Sparklehorse's Mark Linkous

Late last night Rolling Stone confirmed the sad news that Sparkhorse’s Mark Linkous has committed suicide. A statement from his family:

It is with great sadness that we share the news that our dear friend and family member, Mark Linkous, took his own life today. We are thankful for his time with us and will hold him forever in our hearts. May his journey be peaceful, happy and free. There’s a heaven and there’s a star for you.

He was nearly finished with a new album due on Anti-, while Dark Night Of The Soul — Linkous’ collaboration with Danger Mouse and David Lynch — will get an overdue offiial release on EMI this summer. More at

UPDATE: NYTimes shares more details:

He shot himself in the heart in an alley outside a friend’s home, said his manager, Shelby Meade. Lt. Greg Hoskins of the Knoxville Police Department confirmed that the police responded to a call at 1:20 p.m., and that Mr. Linkous was pronounced dead at the scene. According to his family, Mr. Linkous owned the gun that he used.

On four Sparklehorse albums released between 1995 and 2006, and in numerous collaborations, Mr. Linkous developed a style that sent sunny, Beatles-esque melodies through a filter of crackling, damaged folk-rock, and his songs were filled with entropic imagery. “Everything that’s made is made to decay,” he sang on Sparkehorse’s debut album, “Vivadixiesubmarinetransmissionplot” (Capitol) in a whispery tenor that had echoes of coal-country folk.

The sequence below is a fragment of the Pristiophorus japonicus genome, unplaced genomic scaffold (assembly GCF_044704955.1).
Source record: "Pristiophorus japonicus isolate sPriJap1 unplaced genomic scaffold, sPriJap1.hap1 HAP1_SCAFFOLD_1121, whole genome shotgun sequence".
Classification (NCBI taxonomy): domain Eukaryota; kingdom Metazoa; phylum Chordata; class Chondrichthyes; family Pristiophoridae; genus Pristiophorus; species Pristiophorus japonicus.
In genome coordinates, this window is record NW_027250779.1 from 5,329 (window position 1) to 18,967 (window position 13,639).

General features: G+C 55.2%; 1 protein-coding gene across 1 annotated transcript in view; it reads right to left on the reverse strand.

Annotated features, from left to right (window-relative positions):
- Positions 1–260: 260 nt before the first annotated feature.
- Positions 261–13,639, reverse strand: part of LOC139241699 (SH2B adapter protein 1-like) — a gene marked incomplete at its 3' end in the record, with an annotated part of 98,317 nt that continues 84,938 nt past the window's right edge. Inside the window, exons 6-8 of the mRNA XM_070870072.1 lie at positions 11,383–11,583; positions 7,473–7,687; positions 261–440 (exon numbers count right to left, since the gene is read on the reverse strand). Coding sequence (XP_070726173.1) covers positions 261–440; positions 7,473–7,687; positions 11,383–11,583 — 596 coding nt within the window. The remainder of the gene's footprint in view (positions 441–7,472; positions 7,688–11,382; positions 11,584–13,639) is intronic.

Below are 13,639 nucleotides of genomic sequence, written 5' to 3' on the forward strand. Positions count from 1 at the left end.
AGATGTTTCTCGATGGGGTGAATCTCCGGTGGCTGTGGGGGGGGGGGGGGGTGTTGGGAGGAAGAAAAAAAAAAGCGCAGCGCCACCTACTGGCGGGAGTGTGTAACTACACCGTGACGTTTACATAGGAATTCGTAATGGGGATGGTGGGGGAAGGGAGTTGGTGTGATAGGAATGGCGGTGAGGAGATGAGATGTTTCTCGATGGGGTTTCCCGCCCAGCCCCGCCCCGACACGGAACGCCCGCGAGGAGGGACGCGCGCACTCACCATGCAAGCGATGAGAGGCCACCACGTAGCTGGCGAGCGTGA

He was 47.

Comments (31)
  1. So sad. R.I.P.

  2. Man, this sucks. I first listened to Mark Linkous back when he was playing guitar for Dancing Hoods in the mid-80s. I was pretty young, but they were a band that my brother listened to, and I always liked them. One of their contemporaries in L.A. at the time was a band called House of Freaks. A couple years ago, Bryan Harvey of HoF was killed in a home invasion. So now two people from bands that really formed the foundation of what I listen to today have been taken from us far before their time. Bummer.

  3. This is so depressing, he was brilliant. He will be truly missed.

  4. Such a troubled soul. This is a real fucking bummer.

    R.I.P. Mark Linkous.
    Your music will live forever.

  5. I was so sad to read about this late last night. He was a brilliant, underrated musician. I’m a big fan of his music and as such I wanted to say something more poignant, but the bottom line is that this just really, really sucks. Best wishes to his friends and family.